A1 motorway (Belgium)

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A1 shield}}

Route information
Maintained by the Roads and Traffic Agency of the Flemish government
Length: 70 km (40 mi)
Major junctions
North end: A16 at Dutch border

AB-AS.svg 1a Transportzone Meer
AB-AS.svg 1 Meer N146
AB-AS.svg 2 Loenhout N144
AB-AS.svg 3 N115b
AB-AS.svg 4 Sint-Job-in-'t-Goor N117
AB-AS.svg 5 Kleine Bareel N1 / N11
AB-Kreuz.svg Antwerpen-Noord junction A12
Multiplex with A12 and R1
AB-Kreuz.svg Antwerpen-Zuid junction E 34 / R1 / A12 / N1 / N155 / R10
AB-AS.svg 6 Wilrijk R11
AB-AS.svg 6a U.Z.A. N106
AB-AS.svg 7 Kontich N171
AB-AS.svg 8 Rumst N1 / N1c
AB-AS.svg 9 Mechelen-Noord R6 / N1 / N16
AB-AS.svg 10 Mechelen-Zuid B101 N1 / N109
AB-AS.svg 11 Zemst N227 / N267

AB-AS.svg 12 Vilvoorde-Luchthavenlaan N21 / N211
South end: AB-Kreuz.svg Machelen junction R0
Highway system
Motorways in Belgium

The A1 is a major Belgian motorway linking the capital Brussels to Antwerp and then to the Dutch border turning to the A16 in the Netherlands. The motorway is a part of the E19.

The central reservation[edit]

Remarkable between Antwerp and Brussels is the exceptional broad central reservation (40 m wide over a length of about 35 km). The original plans for the A1 dating from the beginning of the 1970s were based on unrealistic growth scenarios. The central reservation was meant for eventual lanes for traffic from Brussels to Antwerp (and vice versa), with only ramps in Mechelen (which explains the complex interchange in Mechelen-North and South). Only between Antwerp and Kontich, the middle lanes were built with 2 x 2 lanes, but these were merged in 2011.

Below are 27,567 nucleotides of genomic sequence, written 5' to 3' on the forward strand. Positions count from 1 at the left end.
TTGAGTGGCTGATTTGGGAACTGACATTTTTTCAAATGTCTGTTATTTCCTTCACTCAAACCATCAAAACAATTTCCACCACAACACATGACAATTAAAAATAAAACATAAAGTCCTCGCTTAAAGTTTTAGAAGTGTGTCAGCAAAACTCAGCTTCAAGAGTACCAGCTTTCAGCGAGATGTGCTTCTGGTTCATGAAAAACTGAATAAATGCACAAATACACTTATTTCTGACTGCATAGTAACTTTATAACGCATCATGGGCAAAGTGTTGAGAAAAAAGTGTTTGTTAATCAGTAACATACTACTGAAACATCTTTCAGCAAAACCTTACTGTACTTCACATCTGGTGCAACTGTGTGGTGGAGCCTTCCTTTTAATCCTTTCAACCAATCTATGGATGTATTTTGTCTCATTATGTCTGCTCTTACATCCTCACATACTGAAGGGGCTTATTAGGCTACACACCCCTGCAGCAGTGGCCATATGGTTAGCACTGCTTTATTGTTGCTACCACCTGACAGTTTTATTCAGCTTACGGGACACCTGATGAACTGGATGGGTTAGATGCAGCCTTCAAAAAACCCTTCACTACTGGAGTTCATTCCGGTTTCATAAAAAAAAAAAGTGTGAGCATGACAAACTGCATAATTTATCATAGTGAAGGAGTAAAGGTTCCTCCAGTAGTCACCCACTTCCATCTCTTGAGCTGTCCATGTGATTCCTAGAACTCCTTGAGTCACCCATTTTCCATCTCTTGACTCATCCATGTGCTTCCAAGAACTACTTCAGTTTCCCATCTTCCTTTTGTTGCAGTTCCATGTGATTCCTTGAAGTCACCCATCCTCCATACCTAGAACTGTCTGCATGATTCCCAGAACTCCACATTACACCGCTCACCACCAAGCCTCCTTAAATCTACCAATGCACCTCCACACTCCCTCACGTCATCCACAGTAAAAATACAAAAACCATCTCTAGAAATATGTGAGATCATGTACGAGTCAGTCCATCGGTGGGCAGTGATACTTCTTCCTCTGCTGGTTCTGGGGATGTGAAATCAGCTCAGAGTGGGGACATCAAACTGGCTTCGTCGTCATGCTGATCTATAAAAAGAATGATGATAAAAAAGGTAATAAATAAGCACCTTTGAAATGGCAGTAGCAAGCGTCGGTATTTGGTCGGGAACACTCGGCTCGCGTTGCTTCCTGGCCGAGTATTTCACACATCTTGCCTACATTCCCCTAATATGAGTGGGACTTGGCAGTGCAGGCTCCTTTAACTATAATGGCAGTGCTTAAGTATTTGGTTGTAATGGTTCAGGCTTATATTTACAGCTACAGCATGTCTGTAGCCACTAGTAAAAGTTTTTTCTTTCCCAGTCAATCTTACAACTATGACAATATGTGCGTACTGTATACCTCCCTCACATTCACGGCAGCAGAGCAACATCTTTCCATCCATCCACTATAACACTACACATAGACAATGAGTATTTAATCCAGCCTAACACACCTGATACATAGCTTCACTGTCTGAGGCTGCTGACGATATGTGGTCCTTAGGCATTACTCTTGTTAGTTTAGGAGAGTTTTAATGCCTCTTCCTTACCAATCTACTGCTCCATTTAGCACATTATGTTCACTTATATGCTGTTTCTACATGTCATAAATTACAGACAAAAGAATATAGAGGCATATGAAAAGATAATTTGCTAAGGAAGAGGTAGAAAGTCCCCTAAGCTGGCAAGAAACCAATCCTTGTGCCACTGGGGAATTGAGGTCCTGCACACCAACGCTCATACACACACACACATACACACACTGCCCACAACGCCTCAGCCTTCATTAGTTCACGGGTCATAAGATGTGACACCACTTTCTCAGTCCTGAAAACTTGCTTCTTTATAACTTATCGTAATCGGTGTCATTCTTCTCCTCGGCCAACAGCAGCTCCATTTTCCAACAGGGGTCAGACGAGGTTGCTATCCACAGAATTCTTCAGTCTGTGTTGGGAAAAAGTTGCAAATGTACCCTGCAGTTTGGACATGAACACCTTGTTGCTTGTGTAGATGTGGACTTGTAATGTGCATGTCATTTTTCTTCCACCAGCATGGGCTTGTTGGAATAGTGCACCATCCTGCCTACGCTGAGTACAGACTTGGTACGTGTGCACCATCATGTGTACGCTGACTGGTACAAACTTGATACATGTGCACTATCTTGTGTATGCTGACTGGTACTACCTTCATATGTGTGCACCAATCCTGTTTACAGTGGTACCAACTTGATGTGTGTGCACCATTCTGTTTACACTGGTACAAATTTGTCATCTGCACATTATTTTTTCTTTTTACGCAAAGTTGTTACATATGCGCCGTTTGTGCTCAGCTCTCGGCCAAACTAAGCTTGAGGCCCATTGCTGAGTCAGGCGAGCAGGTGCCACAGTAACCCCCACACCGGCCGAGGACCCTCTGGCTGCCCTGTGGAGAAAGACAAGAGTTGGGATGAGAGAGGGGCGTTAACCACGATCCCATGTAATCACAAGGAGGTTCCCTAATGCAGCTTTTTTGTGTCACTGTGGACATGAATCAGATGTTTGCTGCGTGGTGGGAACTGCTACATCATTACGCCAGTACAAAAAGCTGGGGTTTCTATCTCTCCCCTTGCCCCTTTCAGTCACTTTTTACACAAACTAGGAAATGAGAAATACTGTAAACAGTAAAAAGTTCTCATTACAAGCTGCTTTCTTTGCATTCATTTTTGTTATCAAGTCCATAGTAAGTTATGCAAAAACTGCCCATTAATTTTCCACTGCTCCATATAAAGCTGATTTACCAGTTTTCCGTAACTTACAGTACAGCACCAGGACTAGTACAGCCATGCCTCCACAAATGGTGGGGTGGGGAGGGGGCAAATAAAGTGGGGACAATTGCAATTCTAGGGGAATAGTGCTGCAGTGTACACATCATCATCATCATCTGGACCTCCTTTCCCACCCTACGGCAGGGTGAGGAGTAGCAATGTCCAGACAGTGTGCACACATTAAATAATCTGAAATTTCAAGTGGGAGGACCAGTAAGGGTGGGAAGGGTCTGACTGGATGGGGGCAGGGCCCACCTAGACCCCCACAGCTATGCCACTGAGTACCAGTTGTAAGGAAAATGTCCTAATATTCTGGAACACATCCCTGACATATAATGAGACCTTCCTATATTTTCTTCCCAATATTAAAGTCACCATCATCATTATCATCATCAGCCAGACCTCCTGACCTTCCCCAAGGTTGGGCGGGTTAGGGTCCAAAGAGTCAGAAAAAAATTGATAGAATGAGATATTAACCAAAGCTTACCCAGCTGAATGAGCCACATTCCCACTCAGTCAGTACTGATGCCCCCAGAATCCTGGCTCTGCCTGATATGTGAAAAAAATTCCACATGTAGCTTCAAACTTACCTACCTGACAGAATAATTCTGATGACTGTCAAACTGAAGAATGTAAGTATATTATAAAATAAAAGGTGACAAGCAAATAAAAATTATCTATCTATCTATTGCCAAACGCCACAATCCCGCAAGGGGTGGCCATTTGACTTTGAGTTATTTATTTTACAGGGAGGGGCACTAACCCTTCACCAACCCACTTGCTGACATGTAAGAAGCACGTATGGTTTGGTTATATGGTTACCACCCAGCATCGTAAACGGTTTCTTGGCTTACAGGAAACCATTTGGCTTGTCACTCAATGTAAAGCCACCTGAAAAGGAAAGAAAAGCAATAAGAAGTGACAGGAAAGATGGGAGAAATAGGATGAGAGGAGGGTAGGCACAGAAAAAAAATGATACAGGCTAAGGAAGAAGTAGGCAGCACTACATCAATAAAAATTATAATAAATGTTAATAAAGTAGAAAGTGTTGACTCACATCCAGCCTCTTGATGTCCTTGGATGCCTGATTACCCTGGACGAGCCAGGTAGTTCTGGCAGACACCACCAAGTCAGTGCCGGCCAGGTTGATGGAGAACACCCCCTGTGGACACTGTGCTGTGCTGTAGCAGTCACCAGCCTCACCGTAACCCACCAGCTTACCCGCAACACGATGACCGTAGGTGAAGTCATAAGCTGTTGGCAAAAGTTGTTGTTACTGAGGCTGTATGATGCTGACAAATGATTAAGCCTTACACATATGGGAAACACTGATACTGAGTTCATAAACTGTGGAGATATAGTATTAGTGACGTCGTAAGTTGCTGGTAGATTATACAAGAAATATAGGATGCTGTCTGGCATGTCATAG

The rest of the track was not built in spite of the increased traffic. Because the Brussels Ring and Antwerp Ring can already no longer manage the traffic at certain times, the "super motorway" would do nothing but move the traffic jams from the A1 to the interchanges near Antwerp and Brussels. This broad central reservation, including the unnecessarily long bridges over the A1, along with the partly unused interchange in Mechelen and the lamps that light the unused central reservation, is an urban planning blunder. The unused lamps were taken out in 2006.

Shortly after the Dutroux affair, in 1997, trees have been planted on a part of the central reservation in commemoration of killed children, the so-called "Witte Kinderbos" ("White Children's Forest").

On the central reservation between Zemst and Brussels, a railway has been built between 2007 and 2012 that is part of the new high-speed connection from Antwerp to Brussels Airport, known as the Diabolo project. Thereby, a part of the Witte Kinderbos disappeared and was replaced by green spaces between the A1 and the adjacent residential areas. The biggest part of the forest is between Mechelen and Antwerp and remained.


External links[edit]